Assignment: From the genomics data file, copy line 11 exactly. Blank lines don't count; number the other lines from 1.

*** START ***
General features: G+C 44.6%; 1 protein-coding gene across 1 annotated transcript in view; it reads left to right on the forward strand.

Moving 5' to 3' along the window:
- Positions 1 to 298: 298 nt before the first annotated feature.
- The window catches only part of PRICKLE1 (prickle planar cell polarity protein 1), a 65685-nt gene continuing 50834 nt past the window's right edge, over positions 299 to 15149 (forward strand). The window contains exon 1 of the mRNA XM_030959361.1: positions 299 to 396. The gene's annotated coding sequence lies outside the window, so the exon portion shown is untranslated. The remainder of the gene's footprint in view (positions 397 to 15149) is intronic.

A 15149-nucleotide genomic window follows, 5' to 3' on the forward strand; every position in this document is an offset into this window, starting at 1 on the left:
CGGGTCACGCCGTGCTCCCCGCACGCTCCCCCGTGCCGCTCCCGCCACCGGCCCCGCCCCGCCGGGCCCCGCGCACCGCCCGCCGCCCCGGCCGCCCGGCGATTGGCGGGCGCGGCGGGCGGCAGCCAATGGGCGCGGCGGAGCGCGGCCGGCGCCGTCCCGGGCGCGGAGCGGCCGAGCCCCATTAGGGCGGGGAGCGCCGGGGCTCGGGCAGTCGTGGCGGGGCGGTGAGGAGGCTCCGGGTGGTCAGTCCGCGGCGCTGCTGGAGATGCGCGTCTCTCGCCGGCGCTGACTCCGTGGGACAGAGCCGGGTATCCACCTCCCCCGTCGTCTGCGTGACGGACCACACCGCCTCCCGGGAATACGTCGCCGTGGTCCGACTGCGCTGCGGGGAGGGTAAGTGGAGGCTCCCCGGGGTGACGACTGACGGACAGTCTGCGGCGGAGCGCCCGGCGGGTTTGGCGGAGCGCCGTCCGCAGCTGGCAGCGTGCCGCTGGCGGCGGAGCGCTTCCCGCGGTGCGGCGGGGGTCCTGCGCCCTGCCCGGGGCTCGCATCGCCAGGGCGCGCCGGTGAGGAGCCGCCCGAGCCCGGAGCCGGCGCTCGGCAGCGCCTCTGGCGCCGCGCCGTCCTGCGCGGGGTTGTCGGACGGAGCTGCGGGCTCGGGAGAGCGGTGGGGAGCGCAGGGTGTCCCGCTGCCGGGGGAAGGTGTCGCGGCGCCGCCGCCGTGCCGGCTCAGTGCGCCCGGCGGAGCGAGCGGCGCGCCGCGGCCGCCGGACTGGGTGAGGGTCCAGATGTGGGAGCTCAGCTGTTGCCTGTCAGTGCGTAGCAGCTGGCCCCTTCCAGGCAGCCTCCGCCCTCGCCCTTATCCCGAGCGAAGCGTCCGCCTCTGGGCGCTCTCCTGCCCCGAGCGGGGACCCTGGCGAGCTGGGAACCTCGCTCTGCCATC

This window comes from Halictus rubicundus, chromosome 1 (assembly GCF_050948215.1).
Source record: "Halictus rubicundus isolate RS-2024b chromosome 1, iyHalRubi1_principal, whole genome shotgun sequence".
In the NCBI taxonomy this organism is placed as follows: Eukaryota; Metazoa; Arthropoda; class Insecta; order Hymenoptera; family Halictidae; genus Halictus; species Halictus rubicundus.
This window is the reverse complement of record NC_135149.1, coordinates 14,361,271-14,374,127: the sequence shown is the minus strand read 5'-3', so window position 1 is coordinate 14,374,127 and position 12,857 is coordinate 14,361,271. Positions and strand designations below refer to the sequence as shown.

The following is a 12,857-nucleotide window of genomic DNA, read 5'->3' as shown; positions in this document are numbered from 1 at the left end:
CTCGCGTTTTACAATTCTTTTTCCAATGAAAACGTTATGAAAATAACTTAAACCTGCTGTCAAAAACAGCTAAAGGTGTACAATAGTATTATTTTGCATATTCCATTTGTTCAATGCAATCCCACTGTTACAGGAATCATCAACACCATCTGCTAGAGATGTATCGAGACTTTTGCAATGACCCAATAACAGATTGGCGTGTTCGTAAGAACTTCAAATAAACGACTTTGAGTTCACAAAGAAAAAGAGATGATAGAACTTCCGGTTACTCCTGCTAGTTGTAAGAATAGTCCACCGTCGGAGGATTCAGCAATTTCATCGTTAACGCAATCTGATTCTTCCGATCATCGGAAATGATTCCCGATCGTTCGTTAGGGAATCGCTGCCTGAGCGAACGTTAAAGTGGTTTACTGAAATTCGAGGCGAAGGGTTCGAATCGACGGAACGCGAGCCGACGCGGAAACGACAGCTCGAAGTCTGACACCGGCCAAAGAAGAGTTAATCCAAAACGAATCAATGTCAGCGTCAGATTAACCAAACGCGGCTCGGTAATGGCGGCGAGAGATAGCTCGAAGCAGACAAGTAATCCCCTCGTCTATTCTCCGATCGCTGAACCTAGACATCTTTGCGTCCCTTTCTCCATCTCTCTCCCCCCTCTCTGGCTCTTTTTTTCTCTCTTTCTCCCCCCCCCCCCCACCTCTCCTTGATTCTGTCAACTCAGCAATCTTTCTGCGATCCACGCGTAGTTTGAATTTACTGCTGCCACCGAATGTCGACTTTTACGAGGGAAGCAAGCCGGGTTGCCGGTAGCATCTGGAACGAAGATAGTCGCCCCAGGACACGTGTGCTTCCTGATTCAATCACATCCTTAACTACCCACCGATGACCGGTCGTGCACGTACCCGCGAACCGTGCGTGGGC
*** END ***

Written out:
The following is a 12,857-nucleotide window of genomic DNA, read 5'->3' as shown; positions in this document are numbered from 1 at the left end: